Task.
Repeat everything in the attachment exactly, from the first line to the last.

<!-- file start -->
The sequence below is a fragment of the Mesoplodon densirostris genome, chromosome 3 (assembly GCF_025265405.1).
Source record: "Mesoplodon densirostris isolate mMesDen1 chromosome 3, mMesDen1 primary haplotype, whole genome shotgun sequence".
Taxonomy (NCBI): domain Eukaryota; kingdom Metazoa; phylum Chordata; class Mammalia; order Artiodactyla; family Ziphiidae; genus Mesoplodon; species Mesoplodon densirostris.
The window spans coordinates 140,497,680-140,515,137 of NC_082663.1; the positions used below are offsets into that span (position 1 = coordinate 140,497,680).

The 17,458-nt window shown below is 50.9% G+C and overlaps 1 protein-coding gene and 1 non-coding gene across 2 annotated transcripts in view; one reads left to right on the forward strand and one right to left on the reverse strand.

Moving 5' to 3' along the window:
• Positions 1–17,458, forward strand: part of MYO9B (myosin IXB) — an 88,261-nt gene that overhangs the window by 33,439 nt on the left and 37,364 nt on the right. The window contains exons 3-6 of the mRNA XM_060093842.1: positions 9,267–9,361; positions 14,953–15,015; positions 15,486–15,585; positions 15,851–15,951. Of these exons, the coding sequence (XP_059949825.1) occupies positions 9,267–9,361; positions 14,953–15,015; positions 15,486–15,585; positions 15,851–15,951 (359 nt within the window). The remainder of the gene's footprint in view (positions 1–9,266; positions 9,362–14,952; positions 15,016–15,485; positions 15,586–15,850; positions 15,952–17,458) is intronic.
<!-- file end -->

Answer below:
The sequence below is a fragment of the Mesoplodon densirostris genome, chromosome 3 (assembly GCF_025265405.1).
Source record: "Mesoplodon densirostris isolate mMesDen1 chromosome 3, mMesDen1 primary haplotype, whole genome shotgun sequence".
Taxonomy (NCBI): domain Eukaryota; kingdom Metazoa; phylum Chordata; class Mammalia; order Artiodactyla; family Ziphiidae; genus Mesoplodon; species Mesoplodon densirostris.
The window spans coordinates 140,497,680-140,515,137 of NC_082663.1; the positions used below are offsets into that span (position 1 = coordinate 140,497,680).

The 17,458-nt window shown below is 50.9% G+C and overlaps 1 protein-coding gene and 1 non-coding gene across 2 annotated transcripts in view; one reads left to right on the forward strand and one right to left on the reverse strand.

Moving 5' to 3' along the window:
• Positions 1–17,458, forward strand: part of MYO9B (myosin IXB) — an 88,261-nt gene that overhangs the window by 33,439 nt on the left and 37,364 nt on the right. The window contains exons 3-6 of the mRNA XM_060093842.1: positions 9,267–9,361; positions 14,953–15,015; positions 15,486–15,585; positions 15,851–15,951. Of these exons, the coding sequence (XP_059949825.1) occupies positions 9,267–9,361; positions 14,953–15,015; positions 15,486–15,585; positions 15,851–15,951 (359 nt within the window). The remainder of the gene's footprint in view (positions 1–9,266; positions 9,362–14,952; positions 15,016–15,485; positions 15,586–15,850; positions 15,952–17,458) is intronic.